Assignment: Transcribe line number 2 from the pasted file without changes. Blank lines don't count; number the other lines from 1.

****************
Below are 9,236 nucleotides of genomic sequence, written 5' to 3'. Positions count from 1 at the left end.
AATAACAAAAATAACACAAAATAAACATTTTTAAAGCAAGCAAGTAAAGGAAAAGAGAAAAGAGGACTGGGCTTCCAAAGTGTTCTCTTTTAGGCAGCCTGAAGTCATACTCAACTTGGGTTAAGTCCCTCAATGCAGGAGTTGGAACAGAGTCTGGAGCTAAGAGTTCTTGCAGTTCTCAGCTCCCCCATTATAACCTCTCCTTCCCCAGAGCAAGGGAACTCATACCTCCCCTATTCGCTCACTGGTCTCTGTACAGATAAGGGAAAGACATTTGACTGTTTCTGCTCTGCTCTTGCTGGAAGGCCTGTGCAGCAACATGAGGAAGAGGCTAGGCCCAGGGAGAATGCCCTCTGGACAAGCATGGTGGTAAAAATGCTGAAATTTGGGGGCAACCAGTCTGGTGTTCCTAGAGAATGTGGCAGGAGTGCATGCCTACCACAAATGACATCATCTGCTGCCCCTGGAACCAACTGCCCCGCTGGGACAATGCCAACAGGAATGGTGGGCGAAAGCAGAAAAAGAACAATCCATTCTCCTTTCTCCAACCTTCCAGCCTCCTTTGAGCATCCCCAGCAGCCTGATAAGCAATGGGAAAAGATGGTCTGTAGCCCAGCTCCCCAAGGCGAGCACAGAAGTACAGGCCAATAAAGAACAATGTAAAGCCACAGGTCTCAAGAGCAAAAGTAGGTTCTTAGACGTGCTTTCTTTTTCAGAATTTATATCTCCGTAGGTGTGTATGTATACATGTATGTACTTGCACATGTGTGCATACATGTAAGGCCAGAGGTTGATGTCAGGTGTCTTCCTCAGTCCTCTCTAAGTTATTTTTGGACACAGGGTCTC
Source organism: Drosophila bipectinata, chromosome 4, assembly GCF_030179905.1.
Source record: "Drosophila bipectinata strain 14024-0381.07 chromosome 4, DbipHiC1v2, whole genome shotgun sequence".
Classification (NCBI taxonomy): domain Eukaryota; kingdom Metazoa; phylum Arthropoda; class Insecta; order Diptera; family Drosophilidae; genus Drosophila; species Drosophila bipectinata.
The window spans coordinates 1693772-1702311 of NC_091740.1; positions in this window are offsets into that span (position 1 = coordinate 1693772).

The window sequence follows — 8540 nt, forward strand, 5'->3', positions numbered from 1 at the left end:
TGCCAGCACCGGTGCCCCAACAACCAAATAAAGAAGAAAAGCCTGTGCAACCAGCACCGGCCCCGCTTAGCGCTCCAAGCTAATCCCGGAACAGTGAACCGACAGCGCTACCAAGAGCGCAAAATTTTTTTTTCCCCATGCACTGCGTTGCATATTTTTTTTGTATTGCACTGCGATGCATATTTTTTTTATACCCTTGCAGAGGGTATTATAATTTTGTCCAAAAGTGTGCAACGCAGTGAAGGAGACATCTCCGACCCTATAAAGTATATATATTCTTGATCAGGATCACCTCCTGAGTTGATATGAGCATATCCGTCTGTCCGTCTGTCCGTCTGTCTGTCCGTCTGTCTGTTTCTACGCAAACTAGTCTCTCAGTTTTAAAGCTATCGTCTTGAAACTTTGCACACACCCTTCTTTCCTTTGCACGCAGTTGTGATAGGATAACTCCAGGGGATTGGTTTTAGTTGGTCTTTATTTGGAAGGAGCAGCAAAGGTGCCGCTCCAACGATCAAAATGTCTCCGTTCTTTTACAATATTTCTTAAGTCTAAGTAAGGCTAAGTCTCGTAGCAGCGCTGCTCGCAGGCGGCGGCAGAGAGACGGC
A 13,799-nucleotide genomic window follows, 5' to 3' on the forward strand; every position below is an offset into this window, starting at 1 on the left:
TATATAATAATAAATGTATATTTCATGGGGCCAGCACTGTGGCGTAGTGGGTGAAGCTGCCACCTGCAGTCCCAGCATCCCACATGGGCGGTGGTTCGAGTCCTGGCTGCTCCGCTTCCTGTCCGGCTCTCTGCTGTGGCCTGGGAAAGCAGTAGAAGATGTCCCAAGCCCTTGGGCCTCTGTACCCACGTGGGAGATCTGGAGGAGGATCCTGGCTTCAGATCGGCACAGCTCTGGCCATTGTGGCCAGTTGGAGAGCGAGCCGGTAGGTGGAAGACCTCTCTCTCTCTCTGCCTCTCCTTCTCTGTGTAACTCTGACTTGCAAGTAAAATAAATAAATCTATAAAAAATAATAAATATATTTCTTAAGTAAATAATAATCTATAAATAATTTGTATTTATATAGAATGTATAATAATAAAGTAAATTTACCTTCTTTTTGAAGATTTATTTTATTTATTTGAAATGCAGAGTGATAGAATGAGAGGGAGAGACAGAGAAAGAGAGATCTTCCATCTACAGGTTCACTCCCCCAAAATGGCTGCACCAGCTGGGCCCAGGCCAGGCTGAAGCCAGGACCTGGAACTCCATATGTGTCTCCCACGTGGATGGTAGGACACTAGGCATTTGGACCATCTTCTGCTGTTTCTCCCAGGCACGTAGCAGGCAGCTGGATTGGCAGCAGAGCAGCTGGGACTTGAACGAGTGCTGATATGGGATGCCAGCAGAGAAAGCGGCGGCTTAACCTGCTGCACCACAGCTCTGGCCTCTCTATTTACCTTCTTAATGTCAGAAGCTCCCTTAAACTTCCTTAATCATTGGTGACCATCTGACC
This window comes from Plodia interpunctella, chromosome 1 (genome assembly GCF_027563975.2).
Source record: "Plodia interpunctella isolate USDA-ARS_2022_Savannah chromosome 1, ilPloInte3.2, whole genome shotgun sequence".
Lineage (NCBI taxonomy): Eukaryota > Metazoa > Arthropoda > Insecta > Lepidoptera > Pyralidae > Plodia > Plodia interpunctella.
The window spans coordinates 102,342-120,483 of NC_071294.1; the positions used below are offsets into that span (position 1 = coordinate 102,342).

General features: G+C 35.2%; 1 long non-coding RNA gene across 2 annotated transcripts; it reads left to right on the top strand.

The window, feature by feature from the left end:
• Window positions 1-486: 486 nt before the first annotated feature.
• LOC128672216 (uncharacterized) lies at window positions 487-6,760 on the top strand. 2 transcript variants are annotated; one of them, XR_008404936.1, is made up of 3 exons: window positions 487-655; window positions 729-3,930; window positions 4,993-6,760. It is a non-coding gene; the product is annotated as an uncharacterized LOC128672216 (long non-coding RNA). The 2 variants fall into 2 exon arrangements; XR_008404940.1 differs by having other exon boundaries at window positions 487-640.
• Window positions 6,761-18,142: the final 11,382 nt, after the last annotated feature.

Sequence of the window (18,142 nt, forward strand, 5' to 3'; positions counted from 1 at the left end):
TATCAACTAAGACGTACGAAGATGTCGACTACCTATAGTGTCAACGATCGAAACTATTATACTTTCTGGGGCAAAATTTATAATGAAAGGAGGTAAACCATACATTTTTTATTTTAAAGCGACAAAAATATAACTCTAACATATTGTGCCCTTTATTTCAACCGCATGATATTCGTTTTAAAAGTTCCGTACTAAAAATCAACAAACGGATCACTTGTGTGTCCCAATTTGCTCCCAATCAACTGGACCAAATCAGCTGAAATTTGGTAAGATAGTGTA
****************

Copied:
AATAACAAAAATAACACAAAATAAACATTTTTAAAGCAAGCAAGTAAAGGAAAAGAGAAAAGAGGACTGGGCTTCCAAAGTGTTCTCTTTTAGGCAGCCTGAAGTCATACTCAACTTGGGTTAAGTCCCTCAATGCAGGAGTTGGAACAGAGTCTGGAGCTAAGAGTTCTTGCAGTTCTCAGCTCCCCCATTATAACCTCTCCTTCCCCAGAGCAAGGGAACTCATACCTCCCCTATTCGCTCACTGGTCTCTGTACAGATAAGGGAAAGACATTTGACTGTTTCTGCTCTGCTCTTGCTGGAAGGCCTGTGCAGCAACATGAGGAAGAGGCTAGGCCCAGGGAGAATGCCCTCTGGACAAGCATGGTGGTAAAAATGCTGAAATTTGGGGGCAACCAGTCTGGTGTTCCTAGAGAATGTGGCAGGAGTGCATGCCTACCACAAATGACATCATCTGCTGCCCCTGGAACCAACTGCCCCGCTGGGACAATGCCAACAGGAATGGTGGGCGAAAGCAGAAAAAGAACAATCCATTCTCCTTTCTCCAACCTTCCAGCCTCCTTTGAGCATCCCCAGCAGCCTGATAAGCAATGGGAAAAGATGGTCTGTAGCCCAGCTCCCCAAGGCGAGCACAGAAGTACAGGCCAATAAAGAACAATGTAAAGCCACAGGTCTCAAGAGCAAAAGTAGGTTCTTAGACGTGCTTTCTTTTTCAGAATTTATATCTCCGTAGGTGTGTATGTATACATGTATGTACTTGCACATGTGTGCATACATGTAAGGCCAGAGGTTGATGTCAGGTGTCTTCCTCAGTCCTCTCTAAGTTATTTTTGGACACAGGGTCTC